Editor’s Note: David G. Allan is the Editorial Director for CNN Travel, Style, Science and Wellness. This essay is part of a column called The Wisdom Project, to which you can subscribe here. The opinions expressed in this commentary are his own. View more opinion at CNN.
No matter whom we plan to vote for in November, or how, we can all agree that a pandemic puts a few hurdles in the way.
Voting in person comes with some degree of health risk for voters and poll workers. Voting by mail adds multiple steps and deadlines — from requesting, receiving and sending a ballot in time to having it received, counted and verified.
The virus is expected to cause a nationwide tsunami of mail-in votes that could test state election officials and the embattled US Postal Service. If the general election is anything like this year’s primaries, there could be intense interest and high participation and with that, long lines, frayed tempers and much confusion.
Depending on where you live, voting may be so fraught that it may feel that democracy is conspiring to thwart you.
But there is a simple (maybe even fun) way that we can support a successfully engaged Election Day and help one another pull off the basic but vital duty of citizenship.
Start by making a list of 25 voting-eligible friends and family members – those you’re happy to stay in touch with through Nov. 3. Then create a way to track where each of them are in their voting process. (You can do this using an Excel spreadsheet, bullet journal or piece of paper you won’t lose.) Twenty-five is an arbitrary number, of course: do more if you can, less if you cannot, but give yourself a goal and meet it.
The next step is to reach out and ask them where they are and what their plan is. Then check back once each week until they cross their finish lines. If they hit a stumbling block or a seeming dead-end, you can help them find the information they need. There are some simple tools to help, which I’ve included in the troubleshooting section below.
I’ve tried this myself, and even as a civics lesson, it’s been fascinating to get inside my friends’ heads on this topic. One said he was voting in person despite the risk because of concern about the postal service. Another said he was choosing absentee not out of a health concern but to help swell the number of mail-in voters and encourage the practice in future elections. One friend asked me to verify I was me (and not a bot) when I asked out of the blue if he’d requested his absentee ballot yet.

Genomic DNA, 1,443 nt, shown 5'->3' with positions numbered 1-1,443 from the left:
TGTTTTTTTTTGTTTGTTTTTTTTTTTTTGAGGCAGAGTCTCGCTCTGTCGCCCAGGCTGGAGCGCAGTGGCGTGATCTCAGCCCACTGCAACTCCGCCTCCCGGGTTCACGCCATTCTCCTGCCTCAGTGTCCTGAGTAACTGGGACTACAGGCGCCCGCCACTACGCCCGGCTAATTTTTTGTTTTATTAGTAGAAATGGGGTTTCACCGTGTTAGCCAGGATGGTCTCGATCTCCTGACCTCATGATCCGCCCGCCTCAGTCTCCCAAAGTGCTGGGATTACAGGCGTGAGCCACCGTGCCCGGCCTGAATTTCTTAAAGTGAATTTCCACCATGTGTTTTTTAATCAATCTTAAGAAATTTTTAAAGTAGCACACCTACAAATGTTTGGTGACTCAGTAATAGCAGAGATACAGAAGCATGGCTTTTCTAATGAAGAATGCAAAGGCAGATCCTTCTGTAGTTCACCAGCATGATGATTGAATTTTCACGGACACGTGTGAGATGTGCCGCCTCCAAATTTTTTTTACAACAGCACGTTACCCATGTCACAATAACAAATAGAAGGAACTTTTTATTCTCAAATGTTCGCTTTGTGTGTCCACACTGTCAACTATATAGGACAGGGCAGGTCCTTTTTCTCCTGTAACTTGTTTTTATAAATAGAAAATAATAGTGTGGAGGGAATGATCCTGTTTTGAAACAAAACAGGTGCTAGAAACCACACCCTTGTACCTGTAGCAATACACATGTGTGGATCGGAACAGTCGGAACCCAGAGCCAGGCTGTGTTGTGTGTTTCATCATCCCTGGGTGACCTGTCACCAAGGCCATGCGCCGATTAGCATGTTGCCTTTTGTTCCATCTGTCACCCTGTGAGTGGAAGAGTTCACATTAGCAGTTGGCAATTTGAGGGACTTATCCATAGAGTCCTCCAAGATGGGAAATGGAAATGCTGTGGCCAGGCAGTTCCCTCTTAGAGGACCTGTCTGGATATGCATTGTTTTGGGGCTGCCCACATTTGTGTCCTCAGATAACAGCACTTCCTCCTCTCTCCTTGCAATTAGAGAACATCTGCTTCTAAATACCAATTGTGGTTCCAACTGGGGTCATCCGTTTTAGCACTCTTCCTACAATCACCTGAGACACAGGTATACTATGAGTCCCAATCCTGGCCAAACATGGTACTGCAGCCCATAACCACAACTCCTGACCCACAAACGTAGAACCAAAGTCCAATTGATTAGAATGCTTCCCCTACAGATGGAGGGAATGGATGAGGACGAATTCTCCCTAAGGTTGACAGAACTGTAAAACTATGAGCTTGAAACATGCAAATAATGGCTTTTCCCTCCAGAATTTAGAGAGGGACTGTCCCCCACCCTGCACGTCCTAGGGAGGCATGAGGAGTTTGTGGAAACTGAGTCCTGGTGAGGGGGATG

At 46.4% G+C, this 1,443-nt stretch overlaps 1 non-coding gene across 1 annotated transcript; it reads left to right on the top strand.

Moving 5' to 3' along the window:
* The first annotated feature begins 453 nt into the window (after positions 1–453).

On my own Google Sheets grid, I have a column for the friend’s name, another for their state, whether they are registered, if they plan to vote in person (plus the dates for early voting in their state) or if they have requested an absentee ballot. The rest of the columns follow the other mile markers on the journey: getting a ballot, sending it back and confirming it was received.
Don’t wait to start your own voting tree. If anyone on your list needs to register or confirm registration, it may take weeks to get it sorted. We only have 10 weeks left until Election Day on November 3 and there are deadlines for registering and requesting ballots. Early in-person voting begins in September. Let’s get going!
If we do this now, the impact will be exponential. If just 15 of my 25 people also track the same number of friends and family, and then just 15 of each of their 25 people do the same, my own voting tree reaches 6,425 voters in just three degrees of separation from a single person.
There are multiple online voter-rights resources, and your state and local elections boards should also be giving you clear and accurate information about registration, polling locations and ballot deadlines. Of course, there are partisan voting resources too; as long as you successfully register and cast your vote, that’s what matters.
The nonprofit I’ve successfully used is Vote.org. If someone on your list needs to register or confirm registration or request an absentee ballot, Vote.org has all those tools for every state. The site also has a state-by-state local resource list with the state websites and forms for each step, if you’d rather skip Vote.org’s shortcuts.
And if you or your family or friends do vote in person, encourage them to vote early, if that is an option in your state. Voting early will reduce lines on Election Day and reduce your exposure to crowds from a coronavirus perspective. The US Centers for Disease Control and Prevention has published an online guide to safe voting.
Checking that your ballot was received is done by state level reporting. In my state of Georgia, I am able to check – using just my name, county and birthdate – when my absentee ballot request is received, when a ballot was sent to me, when my vote is received, and whether it was rejected and if so, why.
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The ACLU has a guide that includes how to successfully negotiate other potential barriers to voting access, such as physical disability, non-fluency in the English language or if a poll worker tells you your name is not the list of registered voters.
If you or anyone on your list believes, at any point in the process, that their right to vote is being hindered for any reason, that person should call the Election Protection Hotline at 1-866-OUR-VOTE (a number of foreign languages are available at related numbers). The national, nonpartisan Election Protection coalition partners with legal organizations around the country to fight for your rights if it should come to that.